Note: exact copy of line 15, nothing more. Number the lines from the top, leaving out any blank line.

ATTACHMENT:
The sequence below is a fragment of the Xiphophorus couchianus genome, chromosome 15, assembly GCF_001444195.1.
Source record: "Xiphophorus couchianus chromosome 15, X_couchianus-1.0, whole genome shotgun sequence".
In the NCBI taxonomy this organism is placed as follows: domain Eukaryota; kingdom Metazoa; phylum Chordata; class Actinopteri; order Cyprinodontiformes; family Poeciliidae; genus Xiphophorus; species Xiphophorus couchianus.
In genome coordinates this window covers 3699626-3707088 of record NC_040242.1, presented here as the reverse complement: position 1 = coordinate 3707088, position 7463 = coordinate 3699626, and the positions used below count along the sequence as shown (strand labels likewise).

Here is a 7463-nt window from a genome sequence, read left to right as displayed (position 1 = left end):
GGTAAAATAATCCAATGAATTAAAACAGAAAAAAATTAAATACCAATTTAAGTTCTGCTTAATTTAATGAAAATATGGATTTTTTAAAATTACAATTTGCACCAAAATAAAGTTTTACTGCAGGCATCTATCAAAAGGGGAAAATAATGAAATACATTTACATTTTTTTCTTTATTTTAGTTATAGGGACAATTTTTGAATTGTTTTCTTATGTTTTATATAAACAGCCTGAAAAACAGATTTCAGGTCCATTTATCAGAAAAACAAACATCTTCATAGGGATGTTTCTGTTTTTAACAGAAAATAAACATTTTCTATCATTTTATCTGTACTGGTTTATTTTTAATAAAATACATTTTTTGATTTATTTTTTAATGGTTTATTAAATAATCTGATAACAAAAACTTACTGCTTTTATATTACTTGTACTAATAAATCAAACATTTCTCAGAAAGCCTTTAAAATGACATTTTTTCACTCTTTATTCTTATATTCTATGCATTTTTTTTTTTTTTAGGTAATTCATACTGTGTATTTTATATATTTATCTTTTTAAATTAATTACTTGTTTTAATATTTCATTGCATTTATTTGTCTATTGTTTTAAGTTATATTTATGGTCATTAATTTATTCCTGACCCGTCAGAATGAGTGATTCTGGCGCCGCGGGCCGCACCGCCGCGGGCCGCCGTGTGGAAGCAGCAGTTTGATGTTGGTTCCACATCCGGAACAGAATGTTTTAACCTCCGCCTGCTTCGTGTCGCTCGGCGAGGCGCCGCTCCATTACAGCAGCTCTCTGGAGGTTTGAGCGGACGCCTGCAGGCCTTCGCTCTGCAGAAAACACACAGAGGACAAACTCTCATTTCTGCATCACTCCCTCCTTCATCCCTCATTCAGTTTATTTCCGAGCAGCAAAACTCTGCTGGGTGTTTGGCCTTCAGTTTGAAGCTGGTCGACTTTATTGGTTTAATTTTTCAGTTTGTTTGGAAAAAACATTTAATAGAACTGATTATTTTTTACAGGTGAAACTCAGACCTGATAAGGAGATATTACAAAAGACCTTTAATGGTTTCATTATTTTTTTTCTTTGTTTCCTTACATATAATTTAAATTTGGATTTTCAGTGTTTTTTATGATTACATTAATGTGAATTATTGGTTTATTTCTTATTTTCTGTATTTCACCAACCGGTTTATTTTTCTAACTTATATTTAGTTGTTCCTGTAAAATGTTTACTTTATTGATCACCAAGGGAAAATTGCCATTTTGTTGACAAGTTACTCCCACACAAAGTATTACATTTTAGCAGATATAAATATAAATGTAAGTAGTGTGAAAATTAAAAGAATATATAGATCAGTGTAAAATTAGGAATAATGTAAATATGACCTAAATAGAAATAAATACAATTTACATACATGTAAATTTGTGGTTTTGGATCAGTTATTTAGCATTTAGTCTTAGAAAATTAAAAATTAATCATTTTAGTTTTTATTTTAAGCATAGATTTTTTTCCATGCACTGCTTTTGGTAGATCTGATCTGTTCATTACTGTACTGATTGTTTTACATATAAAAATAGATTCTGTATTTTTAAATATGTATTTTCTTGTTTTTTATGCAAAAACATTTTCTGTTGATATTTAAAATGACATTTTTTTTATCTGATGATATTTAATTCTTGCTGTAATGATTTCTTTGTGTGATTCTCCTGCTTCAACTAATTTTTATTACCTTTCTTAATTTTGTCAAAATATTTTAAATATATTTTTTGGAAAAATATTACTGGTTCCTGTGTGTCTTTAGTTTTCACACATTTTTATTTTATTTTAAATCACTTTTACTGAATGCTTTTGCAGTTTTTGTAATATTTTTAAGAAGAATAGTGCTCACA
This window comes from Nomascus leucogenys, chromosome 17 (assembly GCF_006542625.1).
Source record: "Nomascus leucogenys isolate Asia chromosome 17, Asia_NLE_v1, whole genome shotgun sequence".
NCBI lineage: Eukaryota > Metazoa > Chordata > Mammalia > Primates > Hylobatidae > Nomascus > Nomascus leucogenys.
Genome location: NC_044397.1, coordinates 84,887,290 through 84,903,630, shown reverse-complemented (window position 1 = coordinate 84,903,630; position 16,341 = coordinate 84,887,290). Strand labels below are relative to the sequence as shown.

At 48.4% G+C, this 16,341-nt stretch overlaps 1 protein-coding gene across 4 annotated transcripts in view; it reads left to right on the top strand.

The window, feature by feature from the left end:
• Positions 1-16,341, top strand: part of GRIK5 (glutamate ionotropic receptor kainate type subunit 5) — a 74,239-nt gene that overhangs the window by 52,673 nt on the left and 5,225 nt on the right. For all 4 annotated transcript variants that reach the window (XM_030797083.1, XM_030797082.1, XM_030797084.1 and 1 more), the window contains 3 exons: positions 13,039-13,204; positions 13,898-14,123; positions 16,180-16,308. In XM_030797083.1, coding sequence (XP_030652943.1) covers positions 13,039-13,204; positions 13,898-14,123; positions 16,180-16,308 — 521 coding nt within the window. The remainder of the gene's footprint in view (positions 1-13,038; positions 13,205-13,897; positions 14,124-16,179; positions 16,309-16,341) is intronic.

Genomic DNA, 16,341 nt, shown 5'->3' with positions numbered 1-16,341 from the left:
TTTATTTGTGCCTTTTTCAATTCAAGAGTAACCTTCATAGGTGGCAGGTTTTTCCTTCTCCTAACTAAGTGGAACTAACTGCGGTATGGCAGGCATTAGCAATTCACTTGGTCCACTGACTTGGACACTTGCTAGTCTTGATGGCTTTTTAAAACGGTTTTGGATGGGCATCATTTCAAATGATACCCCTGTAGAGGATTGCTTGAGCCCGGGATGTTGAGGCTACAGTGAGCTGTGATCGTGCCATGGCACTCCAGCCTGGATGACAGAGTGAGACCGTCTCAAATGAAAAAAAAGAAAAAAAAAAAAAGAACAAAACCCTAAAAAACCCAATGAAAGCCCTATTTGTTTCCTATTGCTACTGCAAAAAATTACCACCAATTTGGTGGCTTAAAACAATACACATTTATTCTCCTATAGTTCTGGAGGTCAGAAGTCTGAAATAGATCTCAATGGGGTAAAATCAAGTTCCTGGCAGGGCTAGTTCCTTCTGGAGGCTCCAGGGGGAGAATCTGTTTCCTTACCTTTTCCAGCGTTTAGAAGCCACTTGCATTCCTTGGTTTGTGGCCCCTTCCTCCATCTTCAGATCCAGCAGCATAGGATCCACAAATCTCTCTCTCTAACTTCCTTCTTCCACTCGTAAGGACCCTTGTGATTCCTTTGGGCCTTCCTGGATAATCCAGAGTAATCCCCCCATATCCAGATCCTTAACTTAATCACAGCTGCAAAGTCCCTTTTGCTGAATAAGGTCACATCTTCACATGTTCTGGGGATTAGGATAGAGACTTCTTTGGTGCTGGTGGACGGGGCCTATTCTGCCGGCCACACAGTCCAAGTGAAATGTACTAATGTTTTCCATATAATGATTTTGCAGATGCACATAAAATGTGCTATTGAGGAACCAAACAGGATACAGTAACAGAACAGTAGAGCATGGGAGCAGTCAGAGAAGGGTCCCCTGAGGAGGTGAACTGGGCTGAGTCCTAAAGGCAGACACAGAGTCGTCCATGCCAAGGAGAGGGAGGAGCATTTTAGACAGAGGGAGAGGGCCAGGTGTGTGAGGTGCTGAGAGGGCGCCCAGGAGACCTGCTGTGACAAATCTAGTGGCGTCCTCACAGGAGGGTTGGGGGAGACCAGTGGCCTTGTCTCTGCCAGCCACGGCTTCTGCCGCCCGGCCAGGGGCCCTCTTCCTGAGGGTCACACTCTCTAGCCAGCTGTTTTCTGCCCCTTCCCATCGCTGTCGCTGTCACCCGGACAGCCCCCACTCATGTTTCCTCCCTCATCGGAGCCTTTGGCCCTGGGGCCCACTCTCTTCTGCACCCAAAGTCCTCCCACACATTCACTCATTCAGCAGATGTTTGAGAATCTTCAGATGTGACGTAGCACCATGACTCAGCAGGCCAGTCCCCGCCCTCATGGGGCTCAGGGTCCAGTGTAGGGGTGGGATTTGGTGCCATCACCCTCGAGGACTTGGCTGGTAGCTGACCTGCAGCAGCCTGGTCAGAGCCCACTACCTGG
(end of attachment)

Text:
TTTATTTGTGCCTTTTTCAATTCAAGAGTAACCTTCATAGGTGGCAGGTTTTTCCTTCTCCTAACTAAGTGGAACTAACTGCGGTATGGCAGGCATTAGCAATTCACTTGGTCCACTGACTTGGACACTTGCTAGTCTTGATGGCTTTTTAAAACGGTTTTGGATGGGCATCATTTCAAATGATACCCCTGTAGAGGATTGCTTGAGCCCGGGATGTTGAGGCTACAGTGAGCTGTGATCGTGCCATGGCACTCCAGCCTGGATGACAGAGTGAGACCGTCTCAAATGAAAAAAAAGAAAAAAAAAAAAAGAACAAAACCCTAAAAAACCCAATGAAAGCCCTATTTGTTTCCTATTGCTACTGCAAAAAATTACCACCAATTTGGTGGCTTAAAACAATACACATTTATTCTCCTATAGTTCTGGAGGTCAGAAGTCTGAAATAGATCTCAATGGGGTAAAATCAAGTTCCTGGCAGGGCTAGTTCCTTCTGGAGGCTCCAGGGGGAGAATCTGTTTCCTTACCTTTTCCAGCGTTTAGAAGCCACTTGCATTCCTTGGTTTGTGGCCCCTTCCTCCATCTTCAGATCCAGCAGCATAGGATCCACAAATCTCTCTCTCTAACTTCCTTCTTCCACTCGTAAGGACCCTTGTGATTCCTTTGGGCCTTCCTGGATAATCCAGAGTAATCCCCCCATATCCAGATCCTTAACTTAATCACAGCTGCAAAGTCCCTTTTGCTGAATAAGGTCACATCTTCACATGTTCTGGGGATTAGGATAGAGACTTCTTTGGTGCTGGTGGACGGGGCCTATTCTGCCGGCCACACAGTCCAAGTGAAATGTACTAATGTTTTCCATATAATGATTTTGCAGATGCACATAAAATGTGCTATTGAGGAACCAAACAGGATACAGTAACAGAACAGTAGAGCATGGGAGCAGTCAGAGAAGGGTCCCCTGAGGAGGTGAACTGGGCTGAGTCCTAAAGGCAGACACAGAGTCGTCCATGCCAAGGAGAGGGAGGAGCATTTTAGACAGAGGGAGAGGGCCAGGTGTGTGAGGTGCTGAGAGGGCGCCCAGGAGACCTGCTGTGACAAATCTAGTGGCGTCCTCACAGGAGGGTTGGGGGAGACCAGTGGCCTTGTCTCTGCCAGCCACGGCTTCTGCCGCCCGGCCAGGGGCCCTCTTCCTGAGGGTCACACTCTCTAGCCAGCTGTTTTCTGCCCCTTCCCATCGCTGTCGCTGTCACCCGGACAGCCCCCACTCATGTTTCCTCCCTCATCGGAGCCTTTGGCCCTGGGGCCCACTCTCTTCTGCACCCAAAGTCCTCCCACACATTCACTCATTCAGCAGATGTTTGAGAATCTTCAGATGTGACGTAGCACCATGACTCAGCAGGCCAGTCCCCGCCCTCATGGGGCTCAGGGTCCAGTGTAGGGGTGGGATTTGGTGCCATCACCCTCGAGGACTTGGCTGGTAGCTGACCTGCAGCAGCCTGGTCAGAGCCCACTACCTGG